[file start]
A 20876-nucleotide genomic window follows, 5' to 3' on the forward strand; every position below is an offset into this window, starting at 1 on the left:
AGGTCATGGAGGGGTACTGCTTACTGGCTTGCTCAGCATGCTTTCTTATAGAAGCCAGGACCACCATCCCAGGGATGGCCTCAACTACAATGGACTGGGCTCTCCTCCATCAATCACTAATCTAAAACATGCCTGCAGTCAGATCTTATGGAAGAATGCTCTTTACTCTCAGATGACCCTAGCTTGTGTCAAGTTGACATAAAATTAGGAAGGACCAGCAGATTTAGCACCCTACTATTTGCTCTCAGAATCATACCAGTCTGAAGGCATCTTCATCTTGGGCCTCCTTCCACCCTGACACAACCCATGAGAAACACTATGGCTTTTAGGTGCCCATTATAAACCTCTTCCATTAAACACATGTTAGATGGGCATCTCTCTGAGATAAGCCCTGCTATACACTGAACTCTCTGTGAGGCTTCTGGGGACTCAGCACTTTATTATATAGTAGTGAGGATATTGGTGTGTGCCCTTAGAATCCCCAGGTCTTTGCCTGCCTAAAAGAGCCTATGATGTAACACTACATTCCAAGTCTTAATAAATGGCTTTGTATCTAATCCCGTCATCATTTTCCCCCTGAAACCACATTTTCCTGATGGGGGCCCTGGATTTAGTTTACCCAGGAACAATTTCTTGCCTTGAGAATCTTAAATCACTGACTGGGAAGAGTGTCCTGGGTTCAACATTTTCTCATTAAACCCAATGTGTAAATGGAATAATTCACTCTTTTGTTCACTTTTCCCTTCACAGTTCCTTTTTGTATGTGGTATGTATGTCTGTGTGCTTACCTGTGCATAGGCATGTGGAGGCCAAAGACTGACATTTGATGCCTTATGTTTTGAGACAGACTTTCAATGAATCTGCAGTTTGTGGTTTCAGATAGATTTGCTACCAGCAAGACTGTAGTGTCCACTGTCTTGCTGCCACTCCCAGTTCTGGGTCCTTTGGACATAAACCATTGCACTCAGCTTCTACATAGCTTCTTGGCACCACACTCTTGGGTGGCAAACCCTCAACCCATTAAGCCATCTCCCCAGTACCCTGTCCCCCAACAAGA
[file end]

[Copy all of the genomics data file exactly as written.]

A 20876-nucleotide genomic window follows, 5' to 3' on the forward strand; every position below is an offset into this window, starting at 1 on the left:
AGGTCATGGAGGGGTACTGCTTACTGGCTTGCTCAGCATGCTTTCTTATAGAAGCCAGGACCACCATCCCAGGGATGGCCTCAACTACAATGGACTGGGCTCTCCTCCATCAATCACTAATCTAAAACATGCCTGCAGTCAGATCTTATGGAAGAATGCTCTTTACTCTCAGATGACCCTAGCTTGTGTCAAGTTGACATAAAATTAGGAAGGACCAGCAGATTTAGCACCCTACTATTTGCTCTCAGAATCATACCAGTCTGAAGGCATCTTCATCTTGGGCCTCCTTCCACCCTGACACAACCCATGAGAAACACTATGGCTTTTAGGTGCCCATTATAAACCTCTTCCATTAAACACATGTTAGATGGGCATCTCTCTGAGATAAGCCCTGCTATACACTGAACTCTCTGTGAGGCTTCTGGGGACTCAGCACTTTATTATATAGTAGTGAGGATATTGGTGTGTGCCCTTAGAATCCCCAGGTCTTTGCCTGCCTAAAAGAGCCTATGATGTAACACTACATTCCAAGTCTTAATAAATGGCTTTGTATCTAATCCCGTCATCATTTTCCCCCTGAAACCACATTTTCCTGATGGGGGCCCTGGATTTAGTTTACCCAGGAACAATTTCTTGCCTTGAGAATCTTAAATCACTGACTGGGAAGAGTGTCCTGGGTTCAACATTTTCTCATTAAACCCAATGTGTAAATGGAATAATTCACTCTTTTGTTCACTTTTCCCTTCACAGTTCCTTTTTGTATGTGGTATGTATGTCTGTGTGCTTACCTGTGCATAGGCATGTGGAGGCCAAAGACTGACATTTGATGCCTTATGTTTTGAGACAGACTTTCAATGAATCTGCAGTTTGTGGTTTCAGATAGATTTGCTACCAGCAAGACTGTAGTGTCCACTGTCTTGCTGCCACTCCCAGTTCTGGGTCCTTTGGACATAAACCATTGCACTCAGCTTCTACATAGCTTCTTGGCACCACACTCTTGGGTGGCAAACCCTCAACCCATTAAGCCATCTCCCCAGTACCCTGTCCCCCAACAAGA